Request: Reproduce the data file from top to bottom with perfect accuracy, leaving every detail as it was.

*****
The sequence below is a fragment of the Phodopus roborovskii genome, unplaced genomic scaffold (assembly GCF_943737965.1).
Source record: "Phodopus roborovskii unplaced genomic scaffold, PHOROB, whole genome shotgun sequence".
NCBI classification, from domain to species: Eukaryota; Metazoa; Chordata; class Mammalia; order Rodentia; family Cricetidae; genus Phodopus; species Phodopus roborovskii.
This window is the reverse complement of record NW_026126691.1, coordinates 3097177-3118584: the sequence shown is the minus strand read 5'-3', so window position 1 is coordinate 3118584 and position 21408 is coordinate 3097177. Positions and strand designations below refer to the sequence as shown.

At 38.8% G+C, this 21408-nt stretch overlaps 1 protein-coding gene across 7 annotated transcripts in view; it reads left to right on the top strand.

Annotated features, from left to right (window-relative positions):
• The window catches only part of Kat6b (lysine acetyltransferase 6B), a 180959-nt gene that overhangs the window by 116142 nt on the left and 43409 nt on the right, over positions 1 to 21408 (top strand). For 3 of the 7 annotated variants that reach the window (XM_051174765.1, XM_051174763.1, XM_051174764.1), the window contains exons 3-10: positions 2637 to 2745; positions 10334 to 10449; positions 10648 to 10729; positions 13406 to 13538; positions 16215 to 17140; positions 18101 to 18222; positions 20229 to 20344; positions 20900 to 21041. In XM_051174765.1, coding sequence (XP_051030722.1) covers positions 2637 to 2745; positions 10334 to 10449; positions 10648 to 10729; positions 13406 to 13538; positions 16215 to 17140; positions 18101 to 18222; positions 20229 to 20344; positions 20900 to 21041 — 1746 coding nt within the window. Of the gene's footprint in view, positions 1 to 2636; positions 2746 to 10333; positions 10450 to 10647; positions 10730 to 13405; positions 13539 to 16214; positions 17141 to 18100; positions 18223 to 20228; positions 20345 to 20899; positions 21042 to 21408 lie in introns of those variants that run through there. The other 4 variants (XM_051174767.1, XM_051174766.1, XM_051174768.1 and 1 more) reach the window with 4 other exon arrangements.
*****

The sequence below is a fragment of the Phodopus roborovskii genome, unplaced genomic scaffold (assembly GCF_943737965.1).
Source record: "Phodopus roborovskii unplaced genomic scaffold, PHOROB, whole genome shotgun sequence".
NCBI classification, from domain to species: Eukaryota; Metazoa; Chordata; class Mammalia; order Rodentia; family Cricetidae; genus Phodopus; species Phodopus roborovskii.
This window is the reverse complement of record NW_026126691.1, coordinates 3097177-3118584: the sequence shown is the minus strand read 5'-3', so window position 1 is coordinate 3118584 and position 21408 is coordinate 3097177. Positions and strand designations below refer to the sequence as shown.

At 38.8% G+C, this 21408-nt stretch overlaps 1 protein-coding gene across 7 annotated transcripts in view; it reads left to right on the top strand.

Annotated features, from left to right (window-relative positions):
• The window catches only part of Kat6b (lysine acetyltransferase 6B), a 180959-nt gene that overhangs the window by 116142 nt on the left and 43409 nt on the right, over positions 1 to 21408 (top strand). For 3 of the 7 annotated variants that reach the window (XM_051174765.1, XM_051174763.1, XM_051174764.1), the window contains exons 3-10: positions 2637 to 2745; positions 10334 to 10449; positions 10648 to 10729; positions 13406 to 13538; positions 16215 to 17140; positions 18101 to 18222; positions 20229 to 20344; positions 20900 to 21041. In XM_051174765.1, coding sequence (XP_051030722.1) covers positions 2637 to 2745; positions 10334 to 10449; positions 10648 to 10729; positions 13406 to 13538; positions 16215 to 17140; positions 18101 to 18222; positions 20229 to 20344; positions 20900 to 21041 — 1746 coding nt within the window. Of the gene's footprint in view, positions 1 to 2636; positions 2746 to 10333; positions 10450 to 10647; positions 10730 to 13405; positions 13539 to 16214; positions 17141 to 18100; positions 18223 to 20228; positions 20345 to 20899; positions 21042 to 21408 lie in introns of those variants that run through there. The other 4 variants (XM_051174767.1, XM_051174766.1, XM_051174768.1 and 1 more) reach the window with 4 other exon arrangements.